by Hugh Hunter
The closer Tennessee Williams got to his troubled family the better his writing became. Now running at Old Academy Players, “Suddenly Last Summer” (1958), was one of several plays rooted in painful memories of his southern belle mother and his mentally disturbed sister, Rose.
The plot is simple and savage. Aging New Orleans matron, Violet, lost her son Sebastian while he was on vacation at a Spanish beach. She placed his traveling companion, cousin Catharine, under psychiatric care. Violet now wants the psychiatrist to perform a lobotomy to stop young Catherine’s “lies” about how Sebastian died.
Director Rob Rosiello comes up with a few nifty tricks. You sometimes see a character off-stage through a translucent white sheet, and lighting is dramatic. But Rosiello is careful not to distract; he keeps the focus squarely on the women, and their showdown is so intense that “Suddenly” could succeed as radio drama.
Sandra Hartman dominates the stage in the early going. With her understated approach, she brings out Violet’s ruthless and imperious nature. Violet is also recovering from a slight stroke, and you sense that her vain denial of personal weakness only makes her more vicious.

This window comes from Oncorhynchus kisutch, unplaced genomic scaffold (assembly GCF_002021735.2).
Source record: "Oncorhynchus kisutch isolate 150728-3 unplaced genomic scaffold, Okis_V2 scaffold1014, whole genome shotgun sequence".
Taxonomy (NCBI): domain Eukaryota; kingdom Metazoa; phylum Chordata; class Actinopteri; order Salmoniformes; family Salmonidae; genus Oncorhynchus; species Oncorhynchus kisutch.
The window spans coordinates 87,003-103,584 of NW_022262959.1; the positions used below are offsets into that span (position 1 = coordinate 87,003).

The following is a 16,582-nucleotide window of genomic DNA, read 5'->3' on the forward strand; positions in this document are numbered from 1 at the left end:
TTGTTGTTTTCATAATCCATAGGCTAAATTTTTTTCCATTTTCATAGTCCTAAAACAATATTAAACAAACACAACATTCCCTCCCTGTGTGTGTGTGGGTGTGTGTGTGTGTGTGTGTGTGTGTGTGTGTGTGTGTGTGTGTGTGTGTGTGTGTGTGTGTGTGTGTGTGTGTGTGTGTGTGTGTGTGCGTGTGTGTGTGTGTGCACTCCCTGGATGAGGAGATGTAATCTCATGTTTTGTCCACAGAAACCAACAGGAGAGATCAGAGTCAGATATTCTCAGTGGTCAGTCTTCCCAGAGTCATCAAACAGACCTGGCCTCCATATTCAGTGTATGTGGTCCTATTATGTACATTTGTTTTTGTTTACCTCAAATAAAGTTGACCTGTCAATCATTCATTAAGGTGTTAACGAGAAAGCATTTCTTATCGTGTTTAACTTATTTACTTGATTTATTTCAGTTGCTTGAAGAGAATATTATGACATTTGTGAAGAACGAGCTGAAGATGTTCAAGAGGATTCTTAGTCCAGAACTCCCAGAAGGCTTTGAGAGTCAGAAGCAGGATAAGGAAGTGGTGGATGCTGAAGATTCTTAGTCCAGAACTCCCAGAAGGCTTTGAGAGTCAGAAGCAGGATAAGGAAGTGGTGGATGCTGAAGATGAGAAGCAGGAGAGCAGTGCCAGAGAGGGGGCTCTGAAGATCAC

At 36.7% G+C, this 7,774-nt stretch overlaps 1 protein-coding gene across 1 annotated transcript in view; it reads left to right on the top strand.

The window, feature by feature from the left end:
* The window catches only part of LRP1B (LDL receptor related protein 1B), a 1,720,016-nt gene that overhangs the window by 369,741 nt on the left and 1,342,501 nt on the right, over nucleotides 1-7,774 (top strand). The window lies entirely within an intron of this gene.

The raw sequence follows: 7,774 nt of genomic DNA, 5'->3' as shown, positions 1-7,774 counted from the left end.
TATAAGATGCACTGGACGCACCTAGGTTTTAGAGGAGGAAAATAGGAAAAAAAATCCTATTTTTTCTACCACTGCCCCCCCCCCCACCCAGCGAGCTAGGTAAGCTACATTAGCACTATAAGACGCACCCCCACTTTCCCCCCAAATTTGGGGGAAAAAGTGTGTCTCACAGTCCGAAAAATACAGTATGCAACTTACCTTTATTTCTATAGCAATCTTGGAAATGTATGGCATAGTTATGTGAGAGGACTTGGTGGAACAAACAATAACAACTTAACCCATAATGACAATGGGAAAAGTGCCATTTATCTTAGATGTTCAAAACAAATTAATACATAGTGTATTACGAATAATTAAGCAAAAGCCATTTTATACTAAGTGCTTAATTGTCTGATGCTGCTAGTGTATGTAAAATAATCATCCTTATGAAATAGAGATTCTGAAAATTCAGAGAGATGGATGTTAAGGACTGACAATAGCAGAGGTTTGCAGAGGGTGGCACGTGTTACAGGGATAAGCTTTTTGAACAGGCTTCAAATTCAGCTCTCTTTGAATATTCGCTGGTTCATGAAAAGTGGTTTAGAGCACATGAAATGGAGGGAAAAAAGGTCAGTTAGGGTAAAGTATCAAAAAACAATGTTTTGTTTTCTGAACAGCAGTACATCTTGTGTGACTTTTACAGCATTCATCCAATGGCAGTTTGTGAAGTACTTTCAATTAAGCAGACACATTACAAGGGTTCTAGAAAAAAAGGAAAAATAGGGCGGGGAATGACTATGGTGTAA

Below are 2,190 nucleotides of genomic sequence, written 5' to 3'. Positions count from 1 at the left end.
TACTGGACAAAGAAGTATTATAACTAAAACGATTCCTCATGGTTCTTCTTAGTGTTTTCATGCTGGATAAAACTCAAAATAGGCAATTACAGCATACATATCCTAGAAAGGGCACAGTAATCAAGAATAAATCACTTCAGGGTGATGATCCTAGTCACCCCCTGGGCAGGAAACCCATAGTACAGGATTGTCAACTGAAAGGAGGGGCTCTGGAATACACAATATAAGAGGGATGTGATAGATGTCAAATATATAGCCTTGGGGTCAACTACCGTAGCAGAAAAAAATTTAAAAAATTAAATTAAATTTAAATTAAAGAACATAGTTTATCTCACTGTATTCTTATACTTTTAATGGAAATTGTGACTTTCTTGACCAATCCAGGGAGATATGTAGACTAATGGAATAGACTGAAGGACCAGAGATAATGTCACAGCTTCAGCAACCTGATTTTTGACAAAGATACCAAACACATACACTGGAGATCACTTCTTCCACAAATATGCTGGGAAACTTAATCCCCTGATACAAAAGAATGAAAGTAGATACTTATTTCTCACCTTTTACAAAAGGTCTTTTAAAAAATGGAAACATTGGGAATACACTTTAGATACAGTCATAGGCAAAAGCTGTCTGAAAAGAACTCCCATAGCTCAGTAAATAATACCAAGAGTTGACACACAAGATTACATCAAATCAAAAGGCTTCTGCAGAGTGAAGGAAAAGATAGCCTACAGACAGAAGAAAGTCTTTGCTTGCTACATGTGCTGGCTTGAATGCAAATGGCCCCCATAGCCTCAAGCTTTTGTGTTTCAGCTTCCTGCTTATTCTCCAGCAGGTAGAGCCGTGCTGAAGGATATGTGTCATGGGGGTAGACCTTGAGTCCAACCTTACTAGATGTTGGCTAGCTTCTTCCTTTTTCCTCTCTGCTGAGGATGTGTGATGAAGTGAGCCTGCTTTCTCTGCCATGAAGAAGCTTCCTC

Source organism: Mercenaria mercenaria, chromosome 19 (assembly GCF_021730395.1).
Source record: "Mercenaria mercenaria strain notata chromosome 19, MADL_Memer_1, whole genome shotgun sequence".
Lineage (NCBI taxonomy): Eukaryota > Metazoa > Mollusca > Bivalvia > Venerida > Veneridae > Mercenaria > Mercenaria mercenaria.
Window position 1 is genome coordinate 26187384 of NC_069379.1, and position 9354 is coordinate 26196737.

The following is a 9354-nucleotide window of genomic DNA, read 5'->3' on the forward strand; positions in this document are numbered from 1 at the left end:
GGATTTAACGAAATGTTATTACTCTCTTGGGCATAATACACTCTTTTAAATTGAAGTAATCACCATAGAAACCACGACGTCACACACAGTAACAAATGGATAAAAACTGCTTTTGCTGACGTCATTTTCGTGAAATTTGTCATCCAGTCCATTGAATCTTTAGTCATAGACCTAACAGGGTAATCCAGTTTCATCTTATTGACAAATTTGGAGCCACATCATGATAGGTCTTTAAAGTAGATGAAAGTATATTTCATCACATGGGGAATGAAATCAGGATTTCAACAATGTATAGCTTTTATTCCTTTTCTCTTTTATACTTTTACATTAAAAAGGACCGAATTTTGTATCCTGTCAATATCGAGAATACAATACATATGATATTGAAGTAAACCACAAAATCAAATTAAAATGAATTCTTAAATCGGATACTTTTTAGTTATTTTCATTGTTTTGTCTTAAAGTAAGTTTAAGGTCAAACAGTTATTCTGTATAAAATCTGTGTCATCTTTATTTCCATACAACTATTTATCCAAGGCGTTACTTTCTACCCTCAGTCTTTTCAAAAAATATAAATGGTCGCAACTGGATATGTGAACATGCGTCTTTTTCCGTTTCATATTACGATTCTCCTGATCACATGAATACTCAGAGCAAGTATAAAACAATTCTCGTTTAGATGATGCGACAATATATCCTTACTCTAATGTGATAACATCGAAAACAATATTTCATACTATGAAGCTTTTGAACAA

The psychiatrist, Dr. Cukrowicz (Brian Jason Kelly), keeps asking the women questions and serves as a kind of straight man. But the other characters in this cozy family circle are compelled to obey Violet’s will, reinforcing your sense of Catherine’s vulnerability.
Sister Felicity (Emma Shope), house attendant Miss Foxhill (Dale Mezzacappa) and Grace (Susan Triggiani) all need Violet for financial support. George (Lee Stover), a nephew by marriage, can barely muzzle his violent anger towards Catherine because her independence threatens his inheritance.
So, when Catherine does come to the fore, she seems doubly heroic. Not only has Violet stacked the cards against her, but Catherine also has to struggle with her emotional fragility. Caitlin Riley suffuses her character with a stunning array of nervous gaits, twitches and changes in facial expression. You truly believe how hard it is for Catherine to speak truth to power.
Yet, the horrible truth slowly creeps to the surface, and Tennessee Williams is at the high point of his power as a “Southern Gothic” storyteller. Though Catherine and Violet rarely speak directly to each other, the play turns into one of the strangest cat fights you will ever see.
Williams’ beloved sister, Rose, underwent a lobotomy, and Williams used her pain in writing his masterpiece, “The Glass Menagerie.” In “Suddenly…,” it seems he felt the need to honor Rose’s suffering more directly. And maybe Williams even had himself in mind when Catherine says, “We all use each other, and that’s what we think of as love.”
Old Academy Players is located at 3540-44 Indian Queen Lane. Suddenly Last Summer will run through Mar 17. Reservations available at 215-843-1109.